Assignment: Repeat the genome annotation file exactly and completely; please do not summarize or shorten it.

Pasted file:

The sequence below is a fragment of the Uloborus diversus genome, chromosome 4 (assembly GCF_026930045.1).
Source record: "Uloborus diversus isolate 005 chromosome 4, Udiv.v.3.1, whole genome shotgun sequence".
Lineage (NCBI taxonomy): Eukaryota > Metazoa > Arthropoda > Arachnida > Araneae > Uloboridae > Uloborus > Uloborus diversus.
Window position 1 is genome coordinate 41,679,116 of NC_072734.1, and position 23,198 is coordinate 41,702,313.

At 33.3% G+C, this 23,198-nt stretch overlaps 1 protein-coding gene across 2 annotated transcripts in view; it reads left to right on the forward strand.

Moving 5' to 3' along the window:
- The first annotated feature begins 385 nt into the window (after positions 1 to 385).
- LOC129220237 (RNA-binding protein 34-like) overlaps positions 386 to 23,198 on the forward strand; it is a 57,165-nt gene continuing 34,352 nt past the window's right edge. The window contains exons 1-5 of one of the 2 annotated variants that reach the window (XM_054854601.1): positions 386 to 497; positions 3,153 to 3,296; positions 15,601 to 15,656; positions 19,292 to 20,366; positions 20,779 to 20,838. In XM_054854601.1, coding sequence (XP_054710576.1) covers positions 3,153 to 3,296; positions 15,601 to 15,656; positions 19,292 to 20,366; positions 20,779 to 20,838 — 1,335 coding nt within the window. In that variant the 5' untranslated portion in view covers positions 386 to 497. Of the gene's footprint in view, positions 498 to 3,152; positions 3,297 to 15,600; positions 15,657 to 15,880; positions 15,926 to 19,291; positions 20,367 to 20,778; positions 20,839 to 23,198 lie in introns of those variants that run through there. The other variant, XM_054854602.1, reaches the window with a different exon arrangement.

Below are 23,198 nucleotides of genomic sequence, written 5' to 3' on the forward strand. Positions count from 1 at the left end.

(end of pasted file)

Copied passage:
The sequence below is a fragment of the Uloborus diversus genome, chromosome 4 (assembly GCF_026930045.1).
Source record: "Uloborus diversus isolate 005 chromosome 4, Udiv.v.3.1, whole genome shotgun sequence".
Lineage (NCBI taxonomy): Eukaryota > Metazoa > Arthropoda > Arachnida > Araneae > Uloboridae > Uloborus > Uloborus diversus.
Window position 1 is genome coordinate 41,679,116 of NC_072734.1, and position 23,198 is coordinate 41,702,313.

At 33.3% G+C, this 23,198-nt stretch overlaps 1 protein-coding gene across 2 annotated transcripts in view; it reads left to right on the forward strand.

Moving 5' to 3' along the window:
- The first annotated feature begins 385 nt into the window (after positions 1 to 385).
- LOC129220237 (RNA-binding protein 34-like) overlaps positions 386 to 23,198 on the forward strand; it is a 57,165-nt gene continuing 34,352 nt past the window's right edge. The window contains exons 1-5 of one of the 2 annotated variants that reach the window (XM_054854601.1): positions 386 to 497; positions 3,153 to 3,296; positions 15,601 to 15,656; positions 19,292 to 20,366; positions 20,779 to 20,838. In XM_054854601.1, coding sequence (XP_054710576.1) covers positions 3,153 to 3,296; positions 15,601 to 15,656; positions 19,292 to 20,366; positions 20,779 to 20,838 — 1,335 coding nt within the window. In that variant the 5' untranslated portion in view covers positions 386 to 497. Of the gene's footprint in view, positions 498 to 3,152; positions 3,297 to 15,600; positions 15,657 to 15,880; positions 15,926 to 19,291; positions 20,367 to 20,778; positions 20,839 to 23,198 lie in introns of those variants that run through there. The other variant, XM_054854602.1, reaches the window with a different exon arrangement.

Below are 23,198 nucleotides of genomic sequence, written 5' to 3' on the forward strand. Positions count from 1 at the left end.